Creatine as a therapeutic strategy for myopathies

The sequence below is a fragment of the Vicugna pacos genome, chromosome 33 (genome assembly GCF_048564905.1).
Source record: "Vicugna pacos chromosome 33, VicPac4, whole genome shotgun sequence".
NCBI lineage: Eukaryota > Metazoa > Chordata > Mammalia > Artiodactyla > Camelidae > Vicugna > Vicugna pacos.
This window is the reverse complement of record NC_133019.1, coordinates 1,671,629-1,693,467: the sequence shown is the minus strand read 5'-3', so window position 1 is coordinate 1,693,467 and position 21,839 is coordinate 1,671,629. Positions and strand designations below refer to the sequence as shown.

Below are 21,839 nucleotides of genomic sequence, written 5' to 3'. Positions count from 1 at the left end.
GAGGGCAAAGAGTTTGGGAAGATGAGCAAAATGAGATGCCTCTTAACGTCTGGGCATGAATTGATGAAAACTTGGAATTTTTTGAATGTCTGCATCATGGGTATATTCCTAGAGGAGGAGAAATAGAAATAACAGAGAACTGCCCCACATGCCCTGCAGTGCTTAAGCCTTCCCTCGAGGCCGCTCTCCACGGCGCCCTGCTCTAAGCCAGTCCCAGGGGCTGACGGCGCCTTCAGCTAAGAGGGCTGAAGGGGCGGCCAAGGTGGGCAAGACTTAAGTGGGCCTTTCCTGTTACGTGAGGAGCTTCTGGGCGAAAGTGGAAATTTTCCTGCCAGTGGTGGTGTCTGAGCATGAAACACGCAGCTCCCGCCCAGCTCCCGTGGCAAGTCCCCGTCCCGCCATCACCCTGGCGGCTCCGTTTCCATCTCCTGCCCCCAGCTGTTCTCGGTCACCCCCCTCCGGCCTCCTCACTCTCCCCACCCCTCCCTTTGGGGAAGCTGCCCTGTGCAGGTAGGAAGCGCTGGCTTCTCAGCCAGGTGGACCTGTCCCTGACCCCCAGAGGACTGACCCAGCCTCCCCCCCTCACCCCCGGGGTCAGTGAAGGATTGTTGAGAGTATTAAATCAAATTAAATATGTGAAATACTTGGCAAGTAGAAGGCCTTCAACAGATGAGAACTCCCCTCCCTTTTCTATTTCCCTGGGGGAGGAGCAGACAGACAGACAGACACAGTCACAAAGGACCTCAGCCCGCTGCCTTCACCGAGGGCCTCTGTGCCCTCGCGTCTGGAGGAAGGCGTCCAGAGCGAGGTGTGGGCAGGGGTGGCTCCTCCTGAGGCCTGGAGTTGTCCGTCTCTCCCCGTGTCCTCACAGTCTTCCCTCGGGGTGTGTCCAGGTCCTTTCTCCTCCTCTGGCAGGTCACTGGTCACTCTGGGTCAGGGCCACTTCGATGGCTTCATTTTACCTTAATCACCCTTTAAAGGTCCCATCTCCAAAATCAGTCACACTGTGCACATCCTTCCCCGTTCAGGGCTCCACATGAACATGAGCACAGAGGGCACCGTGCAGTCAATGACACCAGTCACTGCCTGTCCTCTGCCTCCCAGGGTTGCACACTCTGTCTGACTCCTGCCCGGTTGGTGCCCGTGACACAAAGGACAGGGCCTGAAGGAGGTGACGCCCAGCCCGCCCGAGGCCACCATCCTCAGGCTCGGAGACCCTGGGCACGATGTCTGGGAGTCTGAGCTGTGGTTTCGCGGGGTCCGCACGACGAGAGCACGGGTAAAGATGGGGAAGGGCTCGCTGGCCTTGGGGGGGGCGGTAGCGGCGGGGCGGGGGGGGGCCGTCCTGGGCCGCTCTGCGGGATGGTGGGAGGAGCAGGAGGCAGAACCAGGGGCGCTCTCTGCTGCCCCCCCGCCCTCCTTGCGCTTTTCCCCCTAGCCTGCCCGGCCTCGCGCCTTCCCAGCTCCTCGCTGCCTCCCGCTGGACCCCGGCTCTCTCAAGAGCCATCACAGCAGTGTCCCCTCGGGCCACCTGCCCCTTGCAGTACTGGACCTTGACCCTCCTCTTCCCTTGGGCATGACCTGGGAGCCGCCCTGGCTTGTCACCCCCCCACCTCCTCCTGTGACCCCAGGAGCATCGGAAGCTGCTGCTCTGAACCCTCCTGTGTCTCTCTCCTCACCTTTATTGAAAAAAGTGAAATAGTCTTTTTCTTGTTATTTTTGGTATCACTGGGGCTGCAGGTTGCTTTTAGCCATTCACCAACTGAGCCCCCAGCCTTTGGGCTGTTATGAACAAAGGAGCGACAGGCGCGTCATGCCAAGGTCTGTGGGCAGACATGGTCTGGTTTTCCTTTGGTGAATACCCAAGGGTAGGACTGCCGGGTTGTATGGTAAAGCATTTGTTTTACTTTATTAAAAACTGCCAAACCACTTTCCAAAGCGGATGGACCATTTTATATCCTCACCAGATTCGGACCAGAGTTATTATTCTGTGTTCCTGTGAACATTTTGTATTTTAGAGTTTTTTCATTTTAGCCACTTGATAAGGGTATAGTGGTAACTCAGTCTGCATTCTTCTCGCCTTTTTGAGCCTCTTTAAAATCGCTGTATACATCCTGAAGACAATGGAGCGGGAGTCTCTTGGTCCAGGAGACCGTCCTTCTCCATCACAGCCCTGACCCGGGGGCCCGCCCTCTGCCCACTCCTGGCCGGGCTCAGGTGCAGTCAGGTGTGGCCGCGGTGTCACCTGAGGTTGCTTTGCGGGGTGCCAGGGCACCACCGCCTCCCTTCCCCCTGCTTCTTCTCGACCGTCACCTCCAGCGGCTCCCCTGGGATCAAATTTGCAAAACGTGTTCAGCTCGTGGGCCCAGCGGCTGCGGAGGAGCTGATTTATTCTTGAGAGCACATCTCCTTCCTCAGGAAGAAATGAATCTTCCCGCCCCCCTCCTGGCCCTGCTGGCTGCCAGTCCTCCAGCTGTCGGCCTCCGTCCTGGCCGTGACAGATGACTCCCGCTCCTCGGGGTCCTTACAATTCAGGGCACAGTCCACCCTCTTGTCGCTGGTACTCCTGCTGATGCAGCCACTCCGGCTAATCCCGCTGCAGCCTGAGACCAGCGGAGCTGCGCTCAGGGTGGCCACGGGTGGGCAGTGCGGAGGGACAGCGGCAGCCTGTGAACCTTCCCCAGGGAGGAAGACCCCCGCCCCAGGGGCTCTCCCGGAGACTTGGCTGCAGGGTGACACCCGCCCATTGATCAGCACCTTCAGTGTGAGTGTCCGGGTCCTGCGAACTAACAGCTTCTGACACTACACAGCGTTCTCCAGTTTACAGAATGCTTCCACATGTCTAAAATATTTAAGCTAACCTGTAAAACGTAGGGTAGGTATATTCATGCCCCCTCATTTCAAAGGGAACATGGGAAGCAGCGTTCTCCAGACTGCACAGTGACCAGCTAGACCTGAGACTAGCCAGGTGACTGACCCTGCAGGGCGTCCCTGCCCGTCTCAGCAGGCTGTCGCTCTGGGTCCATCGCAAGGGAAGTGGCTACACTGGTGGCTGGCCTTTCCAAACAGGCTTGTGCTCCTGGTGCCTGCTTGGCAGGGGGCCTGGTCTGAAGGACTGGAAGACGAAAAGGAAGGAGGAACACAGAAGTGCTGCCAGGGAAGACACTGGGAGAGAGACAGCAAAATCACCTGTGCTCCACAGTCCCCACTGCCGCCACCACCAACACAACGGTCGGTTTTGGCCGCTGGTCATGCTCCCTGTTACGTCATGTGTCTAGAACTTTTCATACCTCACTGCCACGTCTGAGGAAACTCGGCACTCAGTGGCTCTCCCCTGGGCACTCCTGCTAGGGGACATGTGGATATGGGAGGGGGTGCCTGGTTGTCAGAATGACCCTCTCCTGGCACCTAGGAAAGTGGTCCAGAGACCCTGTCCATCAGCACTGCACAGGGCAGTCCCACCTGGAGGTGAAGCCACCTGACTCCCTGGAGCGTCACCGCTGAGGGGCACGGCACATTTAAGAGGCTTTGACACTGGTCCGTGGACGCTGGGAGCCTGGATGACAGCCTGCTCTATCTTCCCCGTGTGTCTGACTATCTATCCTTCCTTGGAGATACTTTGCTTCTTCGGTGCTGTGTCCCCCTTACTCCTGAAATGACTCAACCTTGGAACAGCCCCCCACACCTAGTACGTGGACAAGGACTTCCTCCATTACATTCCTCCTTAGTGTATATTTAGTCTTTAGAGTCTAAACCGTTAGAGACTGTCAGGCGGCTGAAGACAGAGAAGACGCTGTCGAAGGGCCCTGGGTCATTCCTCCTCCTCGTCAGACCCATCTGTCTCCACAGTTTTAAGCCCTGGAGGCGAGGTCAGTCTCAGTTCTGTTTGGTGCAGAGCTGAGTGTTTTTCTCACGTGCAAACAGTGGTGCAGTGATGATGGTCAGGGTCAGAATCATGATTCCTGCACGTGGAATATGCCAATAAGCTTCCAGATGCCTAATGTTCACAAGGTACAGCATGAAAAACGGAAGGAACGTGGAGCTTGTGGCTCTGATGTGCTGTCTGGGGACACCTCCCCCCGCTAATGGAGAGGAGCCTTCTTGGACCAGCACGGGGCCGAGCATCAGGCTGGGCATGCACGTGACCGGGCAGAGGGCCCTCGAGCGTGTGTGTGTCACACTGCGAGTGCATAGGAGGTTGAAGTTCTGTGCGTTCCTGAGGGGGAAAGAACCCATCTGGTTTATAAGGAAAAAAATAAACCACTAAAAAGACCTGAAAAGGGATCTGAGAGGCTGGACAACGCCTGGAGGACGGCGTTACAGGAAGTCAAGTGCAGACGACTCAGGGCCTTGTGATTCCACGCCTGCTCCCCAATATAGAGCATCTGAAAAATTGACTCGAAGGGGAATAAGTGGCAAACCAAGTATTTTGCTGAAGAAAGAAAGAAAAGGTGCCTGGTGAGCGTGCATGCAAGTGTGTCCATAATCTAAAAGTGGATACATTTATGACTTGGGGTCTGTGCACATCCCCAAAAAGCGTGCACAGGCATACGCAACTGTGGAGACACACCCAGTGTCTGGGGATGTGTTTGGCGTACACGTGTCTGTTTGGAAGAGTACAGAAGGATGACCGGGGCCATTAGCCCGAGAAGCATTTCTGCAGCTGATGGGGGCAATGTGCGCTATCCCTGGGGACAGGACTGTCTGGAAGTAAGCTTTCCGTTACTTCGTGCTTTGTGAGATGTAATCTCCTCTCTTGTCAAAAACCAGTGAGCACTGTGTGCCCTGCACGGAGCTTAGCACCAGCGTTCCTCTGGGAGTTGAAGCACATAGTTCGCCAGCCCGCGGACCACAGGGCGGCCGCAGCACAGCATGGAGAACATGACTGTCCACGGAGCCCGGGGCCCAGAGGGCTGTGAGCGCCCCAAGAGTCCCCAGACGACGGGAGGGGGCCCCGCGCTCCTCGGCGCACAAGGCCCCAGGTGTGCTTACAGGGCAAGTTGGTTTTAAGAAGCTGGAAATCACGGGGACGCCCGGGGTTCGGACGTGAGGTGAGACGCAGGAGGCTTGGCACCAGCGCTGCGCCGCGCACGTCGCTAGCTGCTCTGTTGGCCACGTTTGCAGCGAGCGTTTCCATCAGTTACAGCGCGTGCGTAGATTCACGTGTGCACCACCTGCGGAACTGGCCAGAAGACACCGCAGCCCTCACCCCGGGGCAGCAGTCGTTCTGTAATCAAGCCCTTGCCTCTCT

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Myopathies are genetic or acquired disorders of skeletal muscle that lead to varying degrees of weakness, atrophy, and exercise intolerance. In theory, creatine supplementation could have a number of beneficial effects that could enhance function in myopathy patients, including muscle mass, strength and endurance enhancement, lower calcium levels, anti-oxidant effects, and reduced apoptosis. Patients with muscular dystrophy respond to several months of creatine monohydrate supplementation (~0.075-0.1 g/kg/day) with greater strength (~9%) and fat-free mass (~0.63 kg). Patients with myotonic dystrophy do not show as consistent an effect, possibly due to creatine transport issues. Creatine monohydrate supplementation shows modest benefits only at lower doses and possibly negative effects (cramping) at higher doses in McArdle's disease patients. Patients with MELAS syndrome show some evidence of benefit from creatine supplementation in exercise capacity, with the effects in patients with CPEO being less robust, again, possibly due to limited muscle creatine uptake. The evidence for side effects or negative impact upon serological metrics from creatine supplementation in all groups of myopathy patients is almost non-existent and pale in comparison to the very substantial and well-known side effects from our current chemotherapeutic interventions for some myopathies (i.e., corticosteroids).
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